The Rising Tide of Cybercrime and AI’s Role

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Expert Opinion
July 9, 2024

The Rising Tide of Cybercrime and AI’s Role

The rising tide of cybercrime has shown that it is one of the world’s major growth industries. For years, the speed, scale, and sophistication of cyberattacks have been steadily increasing. With advances in AI, the threat is accelerating and amplified. But, as in other industries and applications, GenAI is a double-edged sword. It can be wielded by defenders or attackers, as a potent weapon in the cybersecurity arms race.

The Digital Downside

As our transactions, services, and human interactions gravitated online, crime followed. The global pandemic and shift to hybrid/home working provided further impetus to this significant downside of the digital revolution.

In France, for example, the spread of teleworking is cited as a major factor in a 400% increase in cyberattacks between 2020 and 2023. Many organizations worldwide have rapidly shifted applications and data to cloud-based services, creating new vulnerabilities. Since 2020, 79% of companies with cloud data had experienced at least one cloud breach. Similarly, an IBM review found 82% of violations involved data stored in the cloud. Data loss and leakage, data confidentiality, and accidental exposure of credentials were prime concerns.

The Digital Supply Chain Risk

The digital supply chain is another major risk – highlighted in 2021 by the log4j vulnerability in Java-based utilities (such as those generating error 404 ‘not found’ messages). Hackers had an opportunity to take control of countless servers worldwide. They were quick to respond: a third of the scanning activity to exploit the new weakness occurred within 30 days of release.

Ransomware and Internal Threats

A 2023 investigation of data breaches found that almost a quarter involved ransomware – usually organized crime groups encrypting data and demanding a ransom to return or unlock it. Although external actors were responsible for most breaches, 19% involved employees causing unintentional or intentional harm. Even AI-enhanced systems need safeguarding against human ignorance and indifference: 74% of all breaches had a human element – through error, misuse of privileges, stolen credentials, or social engineering (criminals duping victims into disclosing details, clicking on links or attachments, or visiting websites that install malware).

Universal Vulnerability

All sectors of industry, and public bodies, are targets. Big corporations offer the largest attack surface and spoils, but they devote more resources to protection. SMEs tend to be more vulnerable and lack cybersecurity professionals. However, skills shortages are widespread. A worldwide workforce survey in 2022 estimated there were 4.7 million people in those roles, but a shortfall of 3.4 million.

Global Cyber Espionage

The enemy does not lack human or capital resources. An analysis of Microsoft’s vast data pool showed a 51% increase in cybersecurity alert signals to 65 trillion over the 12 months to June 2023. That’s over 750 million per second. The most common targets were passwords. Phishing emails accounted for a quarter of attacks.

The tech giant tracked more than 300 separate actors, including 160 backed by nation-states and 50 ransomware groups. China, Russia, North Korea, and Iran launched cyberattacks against organizations in 120 countries.

Counting the Cost of Cybercrime

If cybercrime was concentrated in a single country, its economy would be the third largest, after the US and China. The damage in 2021 was estimated to be $6 trillion – double the 2015 toll. Cybersecurity Ventures expects this to grow 15% a year to $10.5 trillion by 2025 – more than the global trade in illegal drugs.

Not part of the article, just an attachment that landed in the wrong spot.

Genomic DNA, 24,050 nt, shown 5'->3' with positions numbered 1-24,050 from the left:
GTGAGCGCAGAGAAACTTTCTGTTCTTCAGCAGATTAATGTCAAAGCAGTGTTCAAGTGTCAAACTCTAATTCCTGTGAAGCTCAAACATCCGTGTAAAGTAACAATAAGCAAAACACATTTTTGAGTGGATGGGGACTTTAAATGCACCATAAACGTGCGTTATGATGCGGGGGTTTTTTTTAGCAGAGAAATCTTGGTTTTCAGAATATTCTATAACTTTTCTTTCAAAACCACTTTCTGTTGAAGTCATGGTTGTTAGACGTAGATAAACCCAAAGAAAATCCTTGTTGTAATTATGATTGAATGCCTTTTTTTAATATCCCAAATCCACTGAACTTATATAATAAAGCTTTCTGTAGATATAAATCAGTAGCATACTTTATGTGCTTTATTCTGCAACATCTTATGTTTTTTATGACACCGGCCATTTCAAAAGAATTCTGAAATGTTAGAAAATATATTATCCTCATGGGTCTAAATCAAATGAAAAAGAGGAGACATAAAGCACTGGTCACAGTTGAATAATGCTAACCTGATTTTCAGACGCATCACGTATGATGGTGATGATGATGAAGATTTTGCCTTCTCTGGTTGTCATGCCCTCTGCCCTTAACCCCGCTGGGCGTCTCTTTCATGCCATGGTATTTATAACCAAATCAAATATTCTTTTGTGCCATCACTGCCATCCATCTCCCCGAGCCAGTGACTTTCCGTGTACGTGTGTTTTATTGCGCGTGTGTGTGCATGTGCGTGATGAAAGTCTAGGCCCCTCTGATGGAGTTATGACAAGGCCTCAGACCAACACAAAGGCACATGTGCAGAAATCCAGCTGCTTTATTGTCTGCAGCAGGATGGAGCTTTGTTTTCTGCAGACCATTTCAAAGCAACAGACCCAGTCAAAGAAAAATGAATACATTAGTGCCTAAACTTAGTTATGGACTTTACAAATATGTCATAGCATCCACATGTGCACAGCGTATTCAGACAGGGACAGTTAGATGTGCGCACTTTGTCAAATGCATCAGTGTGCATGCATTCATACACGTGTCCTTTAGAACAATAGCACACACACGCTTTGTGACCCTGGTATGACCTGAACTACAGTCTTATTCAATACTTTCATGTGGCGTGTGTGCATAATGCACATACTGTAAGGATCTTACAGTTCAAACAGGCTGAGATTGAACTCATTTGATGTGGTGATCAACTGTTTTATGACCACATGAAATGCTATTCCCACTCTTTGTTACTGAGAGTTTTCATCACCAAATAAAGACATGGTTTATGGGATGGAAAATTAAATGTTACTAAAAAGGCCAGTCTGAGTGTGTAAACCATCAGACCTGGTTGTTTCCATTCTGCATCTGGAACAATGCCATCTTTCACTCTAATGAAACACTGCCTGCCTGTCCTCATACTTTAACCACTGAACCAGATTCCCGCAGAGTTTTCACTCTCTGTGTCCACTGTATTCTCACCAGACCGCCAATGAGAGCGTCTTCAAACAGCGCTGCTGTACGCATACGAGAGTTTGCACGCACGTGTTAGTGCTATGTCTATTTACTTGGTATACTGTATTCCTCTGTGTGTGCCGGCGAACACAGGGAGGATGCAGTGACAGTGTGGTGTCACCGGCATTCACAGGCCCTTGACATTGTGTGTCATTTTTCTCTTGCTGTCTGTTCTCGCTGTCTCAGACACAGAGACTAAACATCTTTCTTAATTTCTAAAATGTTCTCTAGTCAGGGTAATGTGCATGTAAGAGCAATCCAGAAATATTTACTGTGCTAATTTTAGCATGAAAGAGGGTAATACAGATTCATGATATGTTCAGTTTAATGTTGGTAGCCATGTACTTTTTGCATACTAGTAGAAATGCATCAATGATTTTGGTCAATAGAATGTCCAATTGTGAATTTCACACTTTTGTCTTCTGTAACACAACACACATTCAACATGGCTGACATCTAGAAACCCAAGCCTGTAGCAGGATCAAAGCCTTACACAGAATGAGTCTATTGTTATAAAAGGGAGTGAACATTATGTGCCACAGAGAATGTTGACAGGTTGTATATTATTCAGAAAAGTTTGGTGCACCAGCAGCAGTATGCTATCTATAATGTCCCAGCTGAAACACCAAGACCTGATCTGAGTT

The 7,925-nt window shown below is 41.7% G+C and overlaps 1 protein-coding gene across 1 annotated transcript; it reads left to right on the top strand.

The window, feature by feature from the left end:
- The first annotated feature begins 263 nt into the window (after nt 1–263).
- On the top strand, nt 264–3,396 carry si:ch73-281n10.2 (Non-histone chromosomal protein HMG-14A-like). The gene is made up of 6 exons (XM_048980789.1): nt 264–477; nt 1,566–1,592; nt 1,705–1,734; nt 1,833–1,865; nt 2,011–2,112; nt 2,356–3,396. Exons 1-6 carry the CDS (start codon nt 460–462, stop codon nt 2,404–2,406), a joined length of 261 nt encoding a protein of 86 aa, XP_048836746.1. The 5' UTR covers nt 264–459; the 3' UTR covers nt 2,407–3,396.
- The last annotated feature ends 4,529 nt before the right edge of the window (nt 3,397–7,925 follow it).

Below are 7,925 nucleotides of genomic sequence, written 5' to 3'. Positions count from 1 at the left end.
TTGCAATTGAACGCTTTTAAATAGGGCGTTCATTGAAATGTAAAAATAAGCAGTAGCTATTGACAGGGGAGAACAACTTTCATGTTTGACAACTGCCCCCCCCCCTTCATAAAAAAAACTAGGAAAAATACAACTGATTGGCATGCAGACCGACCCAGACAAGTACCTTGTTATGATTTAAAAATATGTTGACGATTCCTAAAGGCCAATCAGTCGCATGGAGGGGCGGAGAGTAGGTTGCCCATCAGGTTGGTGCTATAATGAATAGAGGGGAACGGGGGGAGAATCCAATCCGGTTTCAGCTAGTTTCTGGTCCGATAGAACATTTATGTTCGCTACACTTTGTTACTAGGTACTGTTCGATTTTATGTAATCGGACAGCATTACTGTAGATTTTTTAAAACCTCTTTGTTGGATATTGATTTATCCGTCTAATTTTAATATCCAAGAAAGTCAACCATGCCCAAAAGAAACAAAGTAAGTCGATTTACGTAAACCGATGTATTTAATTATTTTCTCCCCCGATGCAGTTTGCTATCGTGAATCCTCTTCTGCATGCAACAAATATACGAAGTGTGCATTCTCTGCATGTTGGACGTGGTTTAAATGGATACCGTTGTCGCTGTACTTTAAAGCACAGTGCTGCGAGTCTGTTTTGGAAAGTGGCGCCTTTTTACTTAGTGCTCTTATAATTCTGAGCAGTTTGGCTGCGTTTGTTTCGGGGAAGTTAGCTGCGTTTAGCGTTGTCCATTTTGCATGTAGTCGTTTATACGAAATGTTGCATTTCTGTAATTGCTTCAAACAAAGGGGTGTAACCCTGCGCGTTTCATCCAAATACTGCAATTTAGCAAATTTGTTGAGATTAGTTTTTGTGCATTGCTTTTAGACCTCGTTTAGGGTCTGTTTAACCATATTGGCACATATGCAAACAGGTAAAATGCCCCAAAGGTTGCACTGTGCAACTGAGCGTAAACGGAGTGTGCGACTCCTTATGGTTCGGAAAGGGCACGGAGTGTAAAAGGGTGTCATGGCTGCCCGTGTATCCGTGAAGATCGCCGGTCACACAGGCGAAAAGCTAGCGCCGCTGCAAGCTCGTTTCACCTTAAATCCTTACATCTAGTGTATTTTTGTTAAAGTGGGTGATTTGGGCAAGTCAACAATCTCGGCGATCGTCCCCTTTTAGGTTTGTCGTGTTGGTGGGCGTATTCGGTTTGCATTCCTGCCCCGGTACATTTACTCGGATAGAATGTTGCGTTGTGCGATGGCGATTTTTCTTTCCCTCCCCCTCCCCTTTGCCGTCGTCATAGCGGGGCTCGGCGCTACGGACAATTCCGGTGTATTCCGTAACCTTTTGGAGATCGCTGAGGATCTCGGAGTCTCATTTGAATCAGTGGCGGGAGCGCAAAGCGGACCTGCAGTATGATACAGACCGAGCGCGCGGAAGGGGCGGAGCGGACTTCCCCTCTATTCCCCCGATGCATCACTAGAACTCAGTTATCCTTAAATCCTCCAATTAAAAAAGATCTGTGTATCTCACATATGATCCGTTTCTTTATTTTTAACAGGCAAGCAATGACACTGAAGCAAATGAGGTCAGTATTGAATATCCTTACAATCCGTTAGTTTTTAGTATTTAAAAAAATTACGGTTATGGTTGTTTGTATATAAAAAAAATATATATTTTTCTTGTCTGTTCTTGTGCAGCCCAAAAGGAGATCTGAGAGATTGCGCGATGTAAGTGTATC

Global ransomware – the fastest-growing cybercrime – is estimated to have cost $20 billion in 2021, a 57-fold increase since 2015. By 2031, that could exceed $265 billion. According to IBM, the average cost of a data breach in 2023 was $4.45 million, a 15% increase in three years. Costs vary significantly with the size of the organization (as well as sector, country, and other factors). Studies from 2021 suggest the average cyber claim was €775,000 for mid-sized companies in France, but 6% faced costs of €3-10 million. In the US, meanwhile, small businesses suffered over 700,000 attacks in 2020 and $2.8 billion in damages.

The Extensive Costs of Cybercrime

The tab for cybercrime is long and includes lost data, stolen money, theft of intellectual property, business disruption and interruption, forensic investigations, restoration of data and systems, and reputational harm. Lawsuits may follow with clients or suppliers. Future sales can suffer.

As the threat – and target – increase, organizations must invest more in defense. The global cybersecurity market was worth $3.5 billion in 2004. Spending over the five years to 2025 is projected to hit $1.75 trillion. By then, total global data storage could exceed 200 zettabytes. Everywhere from smartphones to private and public IT infrastructures, and IoT (Internet of Things) devices, half that data could be in the cloud.

Stay Ahead in the Cyber Arms Race with SRED

With the rising tide of cybercrime and AI’s role your business needs to stay ahead. The SRED program can help you innovate and strengthen your defenses against the growing menace of cybercrime. Leverage SR&ED tax credits to fund your projects, develop cutting-edge AI-driven cybersecurity solutions, and safeguard your critical data. Don’t let cybercriminals outpace you—invest in your future with SRED.

The latest edition of the IT and Tech report, “Out of the bottle. But is GenAI a cure-all?” takes a deeper dive into the rising tide of cybercrime and AI’s role, contact us today to discover how we can support your cybersecurity and AI innovations!

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